Are Leather Boots Waterproof?

Are Leather Boots Waterproof

“Are leather boots waterproof?” is a question that will haunt new shoe enthusiasts. Although leather is known as one of the most durable and adaptable materials, the damage wetness can do isn’t something we want to risk.

Therefore, we will take a leap deeper into the world of footwear and learn more about leather boots specifically.

Waterproof vs Water Resistant vs Water Repellent

Although we see these terms more often and even use them interchangeably, they refer to different concepts. According to scientists, all three of them indicate water resistance, albeit at different levels.


  • Lowest level of protection

It is a basic ability when certain materials can remain dry when coming into contact with limited wetness, such as snow or soft rain. When pressure is applied, water can permeate and drench the entire shoe.


  • Medium level of protection

Products tagged with this term are naturally or treated to be sealed. More severe weather conditions or pressure wouldn’t be enough to get them soaked in water.


  • The highest level of protection

The seals on these items are extremely tight regardless of the test they endure. Water will simply roll off and leave no trace behind.

Are Leather Boots Waterproof?

The short and definite answer is no. Leather has natural water resistance that we can improve with treatments, but is still a product of the skin in the end. Animal skins are porous and thus very permeable.

With enhanced water resistance and the right product for waterproofness, leather boots are good for snow, light rain, or mildly wet terrain.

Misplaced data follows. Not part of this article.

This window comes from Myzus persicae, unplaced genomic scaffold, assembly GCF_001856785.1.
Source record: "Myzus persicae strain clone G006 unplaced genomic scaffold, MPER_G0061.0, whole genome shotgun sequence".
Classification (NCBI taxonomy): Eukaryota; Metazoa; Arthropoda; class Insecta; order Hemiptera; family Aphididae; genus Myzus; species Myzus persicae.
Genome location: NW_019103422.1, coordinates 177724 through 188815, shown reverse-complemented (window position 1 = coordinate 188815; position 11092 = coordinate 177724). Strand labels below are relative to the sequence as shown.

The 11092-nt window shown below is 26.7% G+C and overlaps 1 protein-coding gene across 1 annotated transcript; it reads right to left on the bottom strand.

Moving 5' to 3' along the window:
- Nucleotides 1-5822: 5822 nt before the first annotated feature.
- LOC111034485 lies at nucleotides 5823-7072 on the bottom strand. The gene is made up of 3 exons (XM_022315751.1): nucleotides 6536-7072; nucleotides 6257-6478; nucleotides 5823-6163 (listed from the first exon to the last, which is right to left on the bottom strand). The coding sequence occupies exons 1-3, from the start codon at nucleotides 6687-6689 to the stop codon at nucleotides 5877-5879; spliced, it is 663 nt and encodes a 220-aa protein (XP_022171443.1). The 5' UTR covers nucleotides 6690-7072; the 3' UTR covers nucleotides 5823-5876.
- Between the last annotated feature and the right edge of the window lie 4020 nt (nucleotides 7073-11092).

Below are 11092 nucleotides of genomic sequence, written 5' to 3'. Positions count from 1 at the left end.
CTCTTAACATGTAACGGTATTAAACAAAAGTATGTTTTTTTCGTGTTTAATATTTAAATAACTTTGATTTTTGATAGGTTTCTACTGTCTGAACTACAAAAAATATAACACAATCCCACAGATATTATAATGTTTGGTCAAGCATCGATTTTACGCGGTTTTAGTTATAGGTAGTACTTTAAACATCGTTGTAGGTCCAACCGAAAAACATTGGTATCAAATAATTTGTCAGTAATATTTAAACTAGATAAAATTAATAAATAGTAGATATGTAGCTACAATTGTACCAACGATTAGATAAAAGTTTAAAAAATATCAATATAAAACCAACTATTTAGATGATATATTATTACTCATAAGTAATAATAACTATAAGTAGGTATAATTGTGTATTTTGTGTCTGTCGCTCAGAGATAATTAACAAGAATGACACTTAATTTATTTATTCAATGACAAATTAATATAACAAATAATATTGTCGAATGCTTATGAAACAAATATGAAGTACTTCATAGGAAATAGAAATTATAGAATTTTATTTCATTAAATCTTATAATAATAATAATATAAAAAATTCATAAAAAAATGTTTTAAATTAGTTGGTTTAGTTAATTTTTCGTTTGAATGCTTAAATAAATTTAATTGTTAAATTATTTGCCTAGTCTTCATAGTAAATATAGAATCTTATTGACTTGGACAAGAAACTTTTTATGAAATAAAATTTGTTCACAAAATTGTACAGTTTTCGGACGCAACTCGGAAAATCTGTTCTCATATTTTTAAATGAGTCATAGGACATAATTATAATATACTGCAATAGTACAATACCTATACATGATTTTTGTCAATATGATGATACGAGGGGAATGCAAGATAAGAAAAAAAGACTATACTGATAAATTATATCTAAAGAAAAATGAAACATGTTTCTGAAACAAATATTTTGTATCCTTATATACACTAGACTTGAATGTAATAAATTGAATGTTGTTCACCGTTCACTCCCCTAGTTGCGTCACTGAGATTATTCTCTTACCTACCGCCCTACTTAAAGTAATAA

If you want them to handle more, the waterproofing products will be the determining factor.

What Affects Leather’s Water Resistance?

Some leather boots seem to be much better than others, despite having the same quality levels. So what makes the difference?

Different types of Leather

Full-grain Leather

Although it is the top-quality type of leather for shoes, full-grain leather boots are not waterproof and only water-resistant, with durability as its second benefit.

To make full-grain leather waterproof and protect the expensive cuts from damage, treatments are often necessary.

Men's Timberland® Premium 6-Inch Waterproof Full-grain Leather Boots
Men’s Timberland® Premium 6-Inch Waterproof Full-grain Leather Boots


As full-grain leather has undergone treatment and buffing-down, nubuck has a distinctive finish that darkens if it gets some water but doesn’t get absolutely wrecked by rainwater splashing on it.

Using water-repellant or waterproof products is often highly recommended for nubuck leather.


Unlike the previous two, suede is quite sensitive and vulnerable to damage because it is on the underside of the hide, where the structure is much weaker than full-grain leather.

It also receives some softening to end up velvety and smooth.

Even if we put rainfall aside, the humidity in the air is already enough to cause discoloration on suede, so it needs treatment even more to maintain its appearance.

Cheaney Suede Leather boots